Privacy and App-Driven Contact Tracing

Jul 9, 2020, 13:58 PM by BBB National Programs

SARS-CoV-2, commonly known as coronavirus, hit the world by storm, altering the lives of people from the American midwest to Shanghai. As the world unites to “flatten the curve” and guard the surge capacities of hospitals, a common term that has emerged is “contact tracing.” Contact tracing is broadly defined as monitoring individuals that have had contact with a person infected by a disease to ensure that they get treatment and prevent further transmission.

Effective contact tracing is a key strategy to fighting transmissible disease and has been employed throughout history – from the outbreak of syphilis in the sixteenth century to the 2014 Ebola outbreak. Today, major tech corporations have proposed new methods for contact tracing powered by a fixture of 21st century life – the smartphone.  

Mobile Tech vs Coronavirus

In the world of epidemiology, traditional methods for contact tracing consist of recordkeeping, mass interviews, and maintaining lines of communication with infected individuals to learn about infection, treatment, and movement. Often, medical personnel conduct interviews with individuals to determine which people they’ve been around over a 14-day period, a strategy which frequently relies on human memory.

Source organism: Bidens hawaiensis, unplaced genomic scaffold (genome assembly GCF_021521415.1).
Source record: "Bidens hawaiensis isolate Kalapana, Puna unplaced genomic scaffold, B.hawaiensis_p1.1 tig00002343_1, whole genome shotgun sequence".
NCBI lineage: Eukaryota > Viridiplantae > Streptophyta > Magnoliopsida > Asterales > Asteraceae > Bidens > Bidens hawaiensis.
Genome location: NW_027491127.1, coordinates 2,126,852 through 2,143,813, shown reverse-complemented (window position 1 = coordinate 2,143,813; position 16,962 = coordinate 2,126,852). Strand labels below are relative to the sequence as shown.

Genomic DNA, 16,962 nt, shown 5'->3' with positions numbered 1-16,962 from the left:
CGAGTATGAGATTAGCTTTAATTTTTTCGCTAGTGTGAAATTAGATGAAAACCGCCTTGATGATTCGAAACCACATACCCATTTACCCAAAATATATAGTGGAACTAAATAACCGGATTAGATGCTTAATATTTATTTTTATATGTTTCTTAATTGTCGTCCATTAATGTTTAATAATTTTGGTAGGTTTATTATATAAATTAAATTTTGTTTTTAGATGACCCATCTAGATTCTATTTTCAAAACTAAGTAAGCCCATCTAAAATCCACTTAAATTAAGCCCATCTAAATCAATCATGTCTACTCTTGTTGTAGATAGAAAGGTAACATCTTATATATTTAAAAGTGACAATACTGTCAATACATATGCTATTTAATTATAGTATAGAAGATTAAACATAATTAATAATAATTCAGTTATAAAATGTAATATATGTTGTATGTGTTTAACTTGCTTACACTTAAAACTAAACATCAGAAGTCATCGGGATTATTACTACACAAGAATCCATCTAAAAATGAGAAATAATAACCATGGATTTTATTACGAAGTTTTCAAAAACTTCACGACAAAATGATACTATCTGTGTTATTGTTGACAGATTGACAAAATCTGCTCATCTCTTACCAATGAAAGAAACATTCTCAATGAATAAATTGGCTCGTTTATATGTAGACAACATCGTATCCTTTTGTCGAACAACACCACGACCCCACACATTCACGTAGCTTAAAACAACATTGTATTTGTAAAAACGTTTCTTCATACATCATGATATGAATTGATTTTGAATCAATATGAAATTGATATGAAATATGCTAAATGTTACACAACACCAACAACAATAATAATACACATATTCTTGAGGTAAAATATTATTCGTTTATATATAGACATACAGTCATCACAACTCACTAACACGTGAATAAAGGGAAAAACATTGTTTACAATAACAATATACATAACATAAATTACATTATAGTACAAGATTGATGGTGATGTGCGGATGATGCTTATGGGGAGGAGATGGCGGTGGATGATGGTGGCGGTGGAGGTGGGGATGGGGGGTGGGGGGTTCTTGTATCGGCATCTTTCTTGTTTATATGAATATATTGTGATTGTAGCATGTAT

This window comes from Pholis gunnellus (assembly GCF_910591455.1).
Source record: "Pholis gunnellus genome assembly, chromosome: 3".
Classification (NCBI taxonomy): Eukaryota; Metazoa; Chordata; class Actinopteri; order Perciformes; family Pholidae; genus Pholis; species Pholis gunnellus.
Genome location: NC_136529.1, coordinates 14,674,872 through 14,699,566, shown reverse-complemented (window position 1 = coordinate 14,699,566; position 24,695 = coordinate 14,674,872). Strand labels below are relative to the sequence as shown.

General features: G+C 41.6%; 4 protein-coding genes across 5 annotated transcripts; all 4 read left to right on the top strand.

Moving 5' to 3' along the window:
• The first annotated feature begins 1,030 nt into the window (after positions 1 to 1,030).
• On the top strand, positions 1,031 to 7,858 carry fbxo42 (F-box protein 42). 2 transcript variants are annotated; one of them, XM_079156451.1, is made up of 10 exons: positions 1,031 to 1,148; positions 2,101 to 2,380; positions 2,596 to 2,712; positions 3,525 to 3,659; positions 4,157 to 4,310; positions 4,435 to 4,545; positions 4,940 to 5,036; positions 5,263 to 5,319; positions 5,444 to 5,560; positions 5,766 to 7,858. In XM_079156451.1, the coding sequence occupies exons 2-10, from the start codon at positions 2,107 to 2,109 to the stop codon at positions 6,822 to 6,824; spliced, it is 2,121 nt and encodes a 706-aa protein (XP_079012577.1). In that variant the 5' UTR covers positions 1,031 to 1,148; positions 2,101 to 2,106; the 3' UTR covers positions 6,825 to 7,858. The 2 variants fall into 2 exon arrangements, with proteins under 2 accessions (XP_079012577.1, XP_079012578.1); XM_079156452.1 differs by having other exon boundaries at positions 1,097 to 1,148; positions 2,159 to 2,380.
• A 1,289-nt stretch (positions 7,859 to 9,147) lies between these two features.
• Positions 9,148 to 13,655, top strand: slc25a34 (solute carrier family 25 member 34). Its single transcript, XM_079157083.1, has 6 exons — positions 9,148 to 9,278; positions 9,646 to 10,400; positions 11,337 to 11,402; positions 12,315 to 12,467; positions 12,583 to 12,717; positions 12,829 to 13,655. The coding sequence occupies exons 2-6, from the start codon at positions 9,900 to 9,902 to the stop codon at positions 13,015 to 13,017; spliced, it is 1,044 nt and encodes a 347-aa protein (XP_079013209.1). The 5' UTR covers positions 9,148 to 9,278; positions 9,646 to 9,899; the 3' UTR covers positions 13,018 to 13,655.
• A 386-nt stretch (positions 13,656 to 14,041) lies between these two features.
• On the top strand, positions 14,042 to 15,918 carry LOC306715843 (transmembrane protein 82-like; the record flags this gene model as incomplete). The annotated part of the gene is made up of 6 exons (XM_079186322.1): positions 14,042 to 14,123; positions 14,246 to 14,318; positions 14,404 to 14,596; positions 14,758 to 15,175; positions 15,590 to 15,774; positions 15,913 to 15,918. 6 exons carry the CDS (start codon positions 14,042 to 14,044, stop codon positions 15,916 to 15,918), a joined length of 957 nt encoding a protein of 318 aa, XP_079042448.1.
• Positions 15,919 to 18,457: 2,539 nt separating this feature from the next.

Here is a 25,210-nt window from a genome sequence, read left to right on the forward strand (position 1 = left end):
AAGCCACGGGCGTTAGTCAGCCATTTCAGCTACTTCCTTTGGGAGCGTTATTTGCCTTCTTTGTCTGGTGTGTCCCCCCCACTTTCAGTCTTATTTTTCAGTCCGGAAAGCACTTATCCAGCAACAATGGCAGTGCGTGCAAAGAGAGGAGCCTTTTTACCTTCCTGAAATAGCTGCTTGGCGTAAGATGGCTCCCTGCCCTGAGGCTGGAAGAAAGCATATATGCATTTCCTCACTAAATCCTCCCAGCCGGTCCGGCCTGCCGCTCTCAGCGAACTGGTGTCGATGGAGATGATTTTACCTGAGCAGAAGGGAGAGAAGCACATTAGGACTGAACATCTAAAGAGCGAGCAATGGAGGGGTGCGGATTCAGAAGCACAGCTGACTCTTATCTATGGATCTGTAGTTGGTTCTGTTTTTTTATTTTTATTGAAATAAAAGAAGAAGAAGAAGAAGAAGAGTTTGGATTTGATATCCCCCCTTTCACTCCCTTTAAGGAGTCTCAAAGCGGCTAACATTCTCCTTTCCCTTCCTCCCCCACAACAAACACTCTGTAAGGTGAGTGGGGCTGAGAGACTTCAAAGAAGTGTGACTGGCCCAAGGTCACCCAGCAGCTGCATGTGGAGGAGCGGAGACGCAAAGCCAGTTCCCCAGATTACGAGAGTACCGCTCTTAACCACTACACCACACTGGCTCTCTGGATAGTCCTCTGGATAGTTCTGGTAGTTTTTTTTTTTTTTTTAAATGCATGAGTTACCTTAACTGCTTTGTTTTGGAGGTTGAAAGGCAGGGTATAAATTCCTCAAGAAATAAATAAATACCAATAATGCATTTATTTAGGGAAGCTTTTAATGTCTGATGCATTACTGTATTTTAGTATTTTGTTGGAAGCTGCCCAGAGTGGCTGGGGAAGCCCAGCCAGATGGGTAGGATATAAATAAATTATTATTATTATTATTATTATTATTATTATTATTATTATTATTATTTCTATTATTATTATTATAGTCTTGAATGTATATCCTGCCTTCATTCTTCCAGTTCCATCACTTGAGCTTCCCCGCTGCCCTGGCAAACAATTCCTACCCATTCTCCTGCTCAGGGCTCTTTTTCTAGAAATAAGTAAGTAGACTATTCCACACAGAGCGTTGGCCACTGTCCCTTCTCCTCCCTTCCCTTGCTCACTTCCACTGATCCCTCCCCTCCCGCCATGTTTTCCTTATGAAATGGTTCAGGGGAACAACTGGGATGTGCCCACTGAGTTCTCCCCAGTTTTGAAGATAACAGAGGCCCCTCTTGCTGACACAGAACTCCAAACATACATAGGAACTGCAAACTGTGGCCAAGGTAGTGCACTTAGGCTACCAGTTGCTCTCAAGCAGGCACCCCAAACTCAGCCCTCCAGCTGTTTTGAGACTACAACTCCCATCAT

After the start of the coronavirus pandemic, governments and corporations quickly noted that existing technologies in mobile operating systems and apps can be used to achieve the same ends.

For example, a typical smartphone can track its location (using the GPS satellite network) and send signals to other devices (using Bluetooth). As the recording of an infected person’s movement and social encounters is a key part of any contact tracing strategy, the ubiquity of smartphones can theoretically be harnessed to help stop the spread of the virus.

To use these technologies for contact tracing, some corporations and governments have proposed creating mobile apps that allow users to log information about:

  1. Whether or not they have tested positive for coronavirus, and
  2. Which other individuals they have been near during the time they’ve been infected.


If a user indicates they are positive for the virus, their mobile device alerts other individuals they have recently been around that they may have been in contact with a carrier. The users receiving alerts can then take appropriate steps to limit contact, seek treatment, or quarantine themselves.  


The Approach: Centralized vs. Decentralized

Though many proposed contact tracing strategies fit the pattern described above, each method falls on a spectrum between “centralized” and “decentralized” approaches.

A “centralized” approach takes data generated from the use of contact tracing technology and stores it on a server accessible by a government or corporation. In theory, this allows a public health authority to analyze data about the rate of infection and the location of individuals suffering from the virus. While this approach is understood to be less protective of individual privacy, advocates of a centralized approach insist that this provides valuable information to public health authorities regarding the geographical spread of a virus.